• Preterm labour: may be caused by several conditions: multiples, hydramnios, infection, …
  • Multiple pregnancy
  • Pregnancy complications: Gestational diabetes, hypertensive disorders (preeclampsia), intrauterine growth restriction, vaginal bleeding in early pregnancy, cervical insufficiency
  • Assisted reproduction techniques: higher number of multiples and increased risk of pregnancy complications
  • Uterine/cervical infections

Fetal conditions

  • Fetal malformations
  • Intrauterine growth restriction

Underlying medical conditions

  • Uterine or cervical abnormalities
  • Chronical medical disorders: hypertension, renal insufficiency, diabetes mellitus, autoimmune diseases, anemia

Demographic factors

  • Age: particularly young (<17 years) or older women (>35 years)
  • Ethnicity: higher risk for preterm birth in black women
  • Socioeconomic background: low education level, low income, little social support does play a role for preterm birth
  • Genetic influence: Specific fetal and maternal genotypes

Modifiable lifestyle risk factors

  • Short inter-pregnancy interval
  • Smoking or substance abuse
  • Exposure to environmental pollutants
  • Under- and overweight (obesity)
  • Unbalanced diet
  • High stress level
  • Suboptimal prenatal care

Sources

  1. Rubens CE, Sadovsky Y, Muglia L, Gravett MG, Lackritz E, Gravett C. Prevention of preterm birth: harnessing science to address the global epidemic. Sci Transl Med. 2014 Nov 12;6(262):262sr5.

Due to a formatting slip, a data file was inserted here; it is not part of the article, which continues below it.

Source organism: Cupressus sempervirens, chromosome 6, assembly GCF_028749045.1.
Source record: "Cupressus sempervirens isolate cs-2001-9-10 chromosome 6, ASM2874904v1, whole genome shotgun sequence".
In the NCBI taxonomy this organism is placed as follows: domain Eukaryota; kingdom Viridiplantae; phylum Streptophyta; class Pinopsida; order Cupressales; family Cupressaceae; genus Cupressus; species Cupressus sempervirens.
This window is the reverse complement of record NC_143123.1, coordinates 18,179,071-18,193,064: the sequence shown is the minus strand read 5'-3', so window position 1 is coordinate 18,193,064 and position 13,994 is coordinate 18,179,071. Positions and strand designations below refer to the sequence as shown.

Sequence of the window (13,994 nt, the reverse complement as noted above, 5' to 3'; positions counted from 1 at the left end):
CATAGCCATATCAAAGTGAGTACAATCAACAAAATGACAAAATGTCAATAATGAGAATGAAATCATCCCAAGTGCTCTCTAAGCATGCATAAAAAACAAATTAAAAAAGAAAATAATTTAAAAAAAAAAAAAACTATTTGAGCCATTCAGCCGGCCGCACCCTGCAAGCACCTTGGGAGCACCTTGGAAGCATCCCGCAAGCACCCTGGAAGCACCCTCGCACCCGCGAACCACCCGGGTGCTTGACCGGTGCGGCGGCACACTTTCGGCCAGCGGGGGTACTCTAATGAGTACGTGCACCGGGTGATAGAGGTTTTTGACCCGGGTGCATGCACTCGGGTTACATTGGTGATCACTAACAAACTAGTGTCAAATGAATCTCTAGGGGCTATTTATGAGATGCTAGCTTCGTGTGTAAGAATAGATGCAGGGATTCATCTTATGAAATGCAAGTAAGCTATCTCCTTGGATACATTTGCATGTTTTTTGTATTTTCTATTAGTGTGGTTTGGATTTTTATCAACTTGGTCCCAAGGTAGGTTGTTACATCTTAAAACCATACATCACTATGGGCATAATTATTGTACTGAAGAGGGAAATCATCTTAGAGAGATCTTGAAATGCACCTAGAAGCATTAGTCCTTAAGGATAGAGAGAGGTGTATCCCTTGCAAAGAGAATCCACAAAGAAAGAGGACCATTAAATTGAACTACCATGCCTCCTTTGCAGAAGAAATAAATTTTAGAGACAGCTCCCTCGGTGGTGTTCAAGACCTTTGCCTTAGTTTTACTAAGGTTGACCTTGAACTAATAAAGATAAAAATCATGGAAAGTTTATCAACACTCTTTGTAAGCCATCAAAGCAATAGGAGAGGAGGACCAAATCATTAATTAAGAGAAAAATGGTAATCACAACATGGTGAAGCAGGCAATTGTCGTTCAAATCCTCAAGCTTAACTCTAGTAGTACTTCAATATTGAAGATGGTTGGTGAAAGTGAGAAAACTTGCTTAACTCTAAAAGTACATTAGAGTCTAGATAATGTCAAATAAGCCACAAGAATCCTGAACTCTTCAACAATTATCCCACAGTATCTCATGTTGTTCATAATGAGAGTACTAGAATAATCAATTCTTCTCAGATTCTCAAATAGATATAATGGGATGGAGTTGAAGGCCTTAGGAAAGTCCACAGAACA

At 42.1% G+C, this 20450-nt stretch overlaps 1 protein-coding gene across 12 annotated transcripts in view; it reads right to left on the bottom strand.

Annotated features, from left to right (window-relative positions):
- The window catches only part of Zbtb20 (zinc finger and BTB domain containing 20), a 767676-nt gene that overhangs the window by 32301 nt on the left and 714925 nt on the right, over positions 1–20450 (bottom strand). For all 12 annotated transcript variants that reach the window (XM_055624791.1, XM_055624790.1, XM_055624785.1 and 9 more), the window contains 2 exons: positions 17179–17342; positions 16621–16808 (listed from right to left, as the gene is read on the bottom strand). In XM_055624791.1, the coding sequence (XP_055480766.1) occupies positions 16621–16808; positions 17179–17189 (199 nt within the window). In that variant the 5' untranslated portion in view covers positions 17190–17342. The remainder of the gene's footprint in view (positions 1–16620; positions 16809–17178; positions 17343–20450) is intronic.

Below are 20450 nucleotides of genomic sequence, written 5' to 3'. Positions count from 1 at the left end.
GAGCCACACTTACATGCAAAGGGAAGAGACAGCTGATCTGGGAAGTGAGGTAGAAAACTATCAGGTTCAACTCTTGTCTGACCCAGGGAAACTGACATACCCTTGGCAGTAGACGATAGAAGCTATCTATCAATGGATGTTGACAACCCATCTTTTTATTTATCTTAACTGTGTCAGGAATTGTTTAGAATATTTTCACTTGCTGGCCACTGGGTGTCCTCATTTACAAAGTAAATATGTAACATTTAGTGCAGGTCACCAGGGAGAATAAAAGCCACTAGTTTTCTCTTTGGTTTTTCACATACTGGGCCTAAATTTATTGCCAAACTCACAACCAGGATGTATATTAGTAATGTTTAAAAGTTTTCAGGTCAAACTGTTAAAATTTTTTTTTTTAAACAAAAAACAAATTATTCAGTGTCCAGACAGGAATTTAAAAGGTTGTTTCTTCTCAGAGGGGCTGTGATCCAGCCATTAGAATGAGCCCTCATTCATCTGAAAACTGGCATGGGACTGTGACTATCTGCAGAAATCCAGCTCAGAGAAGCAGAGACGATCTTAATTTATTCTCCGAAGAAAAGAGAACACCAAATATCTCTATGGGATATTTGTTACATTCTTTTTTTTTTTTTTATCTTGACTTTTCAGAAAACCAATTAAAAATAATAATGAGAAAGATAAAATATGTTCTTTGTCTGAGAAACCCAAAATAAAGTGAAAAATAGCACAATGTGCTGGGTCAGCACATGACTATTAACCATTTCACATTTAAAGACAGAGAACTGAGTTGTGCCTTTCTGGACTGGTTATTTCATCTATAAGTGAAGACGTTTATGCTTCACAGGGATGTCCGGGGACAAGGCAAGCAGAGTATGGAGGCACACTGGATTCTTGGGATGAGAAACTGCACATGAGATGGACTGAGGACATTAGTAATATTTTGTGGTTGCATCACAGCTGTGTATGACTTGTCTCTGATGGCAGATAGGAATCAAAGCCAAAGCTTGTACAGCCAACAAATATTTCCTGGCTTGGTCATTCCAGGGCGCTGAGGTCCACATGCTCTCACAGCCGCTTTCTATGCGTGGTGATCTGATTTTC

2. Delnord M, Blondel B, Zeitlin J. What contributes to disparities in the preterm birth rate in European countries? Curr Opin Obstet Gynecol. 2015 Apr;27(2):133–42.
  3. Frey HA, Klebanoff MA. The epidemiology, etiology, and costs of preterm birth. Semin Fetal Neonatal Med. 2016 Apr;21(2):68–73.
  4. Koullali B, Oudijk MA, Nijman T a. J, Mol BWJ, Pajkrt E. Risk assessment and management to prevent preterm birth. Semin Fetal Neonatal Med. 2016 Apr;21(2):80–8.
  5. Lawn JE, Blencowe H, Waiswa P, Amouzou A, Mathers C, Hogan D, et al. Stillbirths: rates, risk factors, and acceleration towards 2030. Lancet Lond Engl. 2016 Feb 6;387(10018):587–603.
  6. Mehta-Lee SS, Palma A, Bernstein PS, Lounsbury D, Schlecht NF. A Preconception Nomogram to Predict Preterm Delivery. Matern Child Health J. 2017 Jan;21(1):118–27.
  7. Robinson J, Norwitz E. Risk factors for preterm labor and delivery [Internet]. 2016. Available from: www.uptodate.com
  8. Sørbye IK, Wanigaratne S, Urquia ML. Variations in gestational length and preterm delivery by race, ethnicity and migration. Best Pract Res Clin Obstet Gynaecol. 2016 Apr;32:60–8.
  9. Goldenberg RL, Culhane JF, Iams JD, Romero R. Epidemiology and causes of preterm birth. Lancet Lond Engl. 2008 Jan 5;371(9606):75–84.
  10. Keller M, Saugstad OD, van Steenbrugge G, Mader S, Thiele N. Caring for Tomorrow. EFCNI White Paper on Maternal and Newborn Health and Aftercare Services [Internet]. European Foundation for the Care of Newborn Infants (EFCNI); 2011. Available from: http://www.efcni.org/fileadmin/Daten/Web/Brochures_Reports_Factsheets_Position_Papers/EFCNI_White_Paper/EFCNI_WP_01-26-12FIN.pdf
  11. Chandiramani M, Shennan A. Preterm labour: update on prediction and prevention strategies. Curr Opin Obstet Gynecol. 2006 Dec;18(6):618–24.